Helping your business stay abreast and make sense of the critical stories in digital risk, cyber security and privacy.
It’s a new year! While most of us look to kick off 2019 with fresh thoughts and new ideas, the first week of cyber news appears to be very much a throwback to familiar themes. Ransomware is causing pain, cyberspace is racked by geopolitical tensions between China and the west, and Facebook is in the naughty books for its handling of user data.
Summary: The production and delivery of a number of major US newspapers was impacted by a cyber-attack on the Tribune Group in late December. The attack is believed to involve Ryuk ransomware, though it remains unclear who was behind it.
Key risk takeaway: The year kicks off with an ominous reminder – ransomware will again be a pernicious threat. Other malware forms such as cryptominers and credit-card skimmers (such as Magecart) might have stolen some glory in 2018. But ransomware never went away, and the attack on Tribune demonstrates how disruptive it can be to the day-to-day operations of businesses. Educating users to detect malicious emails remains a key defence against broad-based ransomware campaigns. However, last year we also saw attackers become more targeted in their delivery, which means strong detection capabilities and a rigorous backup regime are important mitigations to have in place.
Tags: #ransomware #staffawareness
Summary: In a coordinated effort, intelligence agencies across the US, UK and Australia condemned state sponsored hacking by China against managed service providers.
Key risk takeaway: Any organisation that uses managed service providers (MSPs) to manage their IT infrastructure is potentially impacted by these compromises, which the Australian Government describes as “significant and ongoing”. China’s motive for the attacks is reportedly the theft of commercial secrets, making businesses in mining, academia and technology high value targets. The Australian government has published extensive guidance for customers of MSPs, which includes being prepared to comply with privacy obligations such as the Notifiable Data Breaches scheme.
Summary: Facebook gave Netflix, Spotify and the Royal Bank of Canada the ability to read, write and delete users’ private messages, while it also gave Microsoft, Sony and Amazon the ability to obtain email addresses of their users’ friends.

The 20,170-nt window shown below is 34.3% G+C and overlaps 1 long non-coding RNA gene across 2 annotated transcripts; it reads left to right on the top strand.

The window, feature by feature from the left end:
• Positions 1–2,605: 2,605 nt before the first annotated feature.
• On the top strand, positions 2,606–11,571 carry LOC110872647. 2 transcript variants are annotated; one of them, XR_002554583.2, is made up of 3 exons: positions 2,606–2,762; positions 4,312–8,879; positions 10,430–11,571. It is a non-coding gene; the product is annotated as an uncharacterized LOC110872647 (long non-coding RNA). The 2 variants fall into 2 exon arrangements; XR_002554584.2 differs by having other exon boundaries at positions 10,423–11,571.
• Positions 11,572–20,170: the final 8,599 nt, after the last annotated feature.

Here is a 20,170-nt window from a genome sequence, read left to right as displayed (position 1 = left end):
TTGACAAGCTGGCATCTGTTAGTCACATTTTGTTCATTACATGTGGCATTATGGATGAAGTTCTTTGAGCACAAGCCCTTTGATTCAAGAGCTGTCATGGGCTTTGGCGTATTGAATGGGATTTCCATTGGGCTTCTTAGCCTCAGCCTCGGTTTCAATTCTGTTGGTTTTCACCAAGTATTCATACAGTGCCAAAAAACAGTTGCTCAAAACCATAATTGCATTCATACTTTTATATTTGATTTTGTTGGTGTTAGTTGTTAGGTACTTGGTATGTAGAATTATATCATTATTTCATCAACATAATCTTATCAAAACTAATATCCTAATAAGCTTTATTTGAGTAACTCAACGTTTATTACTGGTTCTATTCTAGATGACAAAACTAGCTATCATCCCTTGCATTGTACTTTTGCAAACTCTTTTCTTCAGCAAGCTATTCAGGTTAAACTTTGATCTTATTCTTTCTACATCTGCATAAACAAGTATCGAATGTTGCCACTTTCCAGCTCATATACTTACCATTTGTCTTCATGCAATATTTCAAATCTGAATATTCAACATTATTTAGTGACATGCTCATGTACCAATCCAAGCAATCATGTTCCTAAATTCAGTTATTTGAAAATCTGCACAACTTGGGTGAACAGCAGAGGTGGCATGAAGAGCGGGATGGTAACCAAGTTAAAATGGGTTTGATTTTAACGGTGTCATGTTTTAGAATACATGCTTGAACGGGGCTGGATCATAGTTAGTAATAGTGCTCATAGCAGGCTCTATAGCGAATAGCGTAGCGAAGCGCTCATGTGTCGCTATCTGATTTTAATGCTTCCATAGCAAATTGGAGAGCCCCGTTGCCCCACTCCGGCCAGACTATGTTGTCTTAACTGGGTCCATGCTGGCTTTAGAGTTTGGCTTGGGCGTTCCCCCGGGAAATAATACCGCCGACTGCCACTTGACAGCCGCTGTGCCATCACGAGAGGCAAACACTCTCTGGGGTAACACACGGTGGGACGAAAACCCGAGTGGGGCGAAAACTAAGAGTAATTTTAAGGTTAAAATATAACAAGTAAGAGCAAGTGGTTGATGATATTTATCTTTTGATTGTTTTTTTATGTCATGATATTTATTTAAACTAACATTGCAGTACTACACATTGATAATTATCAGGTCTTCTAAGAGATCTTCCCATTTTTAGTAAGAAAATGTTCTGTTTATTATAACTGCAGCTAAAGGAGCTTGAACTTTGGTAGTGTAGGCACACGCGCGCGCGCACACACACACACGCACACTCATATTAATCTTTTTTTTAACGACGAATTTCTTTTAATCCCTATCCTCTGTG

Key risk takeaway: There continues to be growing public awareness and attention to data sharing arrangements between major technology platforms, particularly those involving Facebook. Last year’s Facebook/Cambridge Analytica scandal shone a spotlight on these arrangements and the extent to which they sometimes test the spirit – if not the specifics – of privacy agreements with users. While some of the companies involved in this report expressed surprise at the data access Facebook had granted them, ignorance is unlikely to save any company from the adverse reputational impact of inappropriate use or access to user data. In an increasingly privacy-aware society, businesses must be proactive about ensuring the appropriateness of any data sharing and privacy provisions in commercial arrangements they enter into.
Tags: #privacy #datasharing #facebook
Summary: Personal data and documents from hundreds of German politicians and public figures – including Chancellor Angela Merkel – have been published online, in what appeared to be one of Germany’s biggest data breaches.
Key risk takeaway: Initial reports suggest the data trove was not obtained via compromise of a government system, but through compilation of data obtained from private and personal accounts such as cloud services, email and social network accounts. Educating users on the dangers of password re-use and the value of multi-factor authentication is an effective step towards the protection of these accounts from compromise.
Tags: #databreach #securityawareness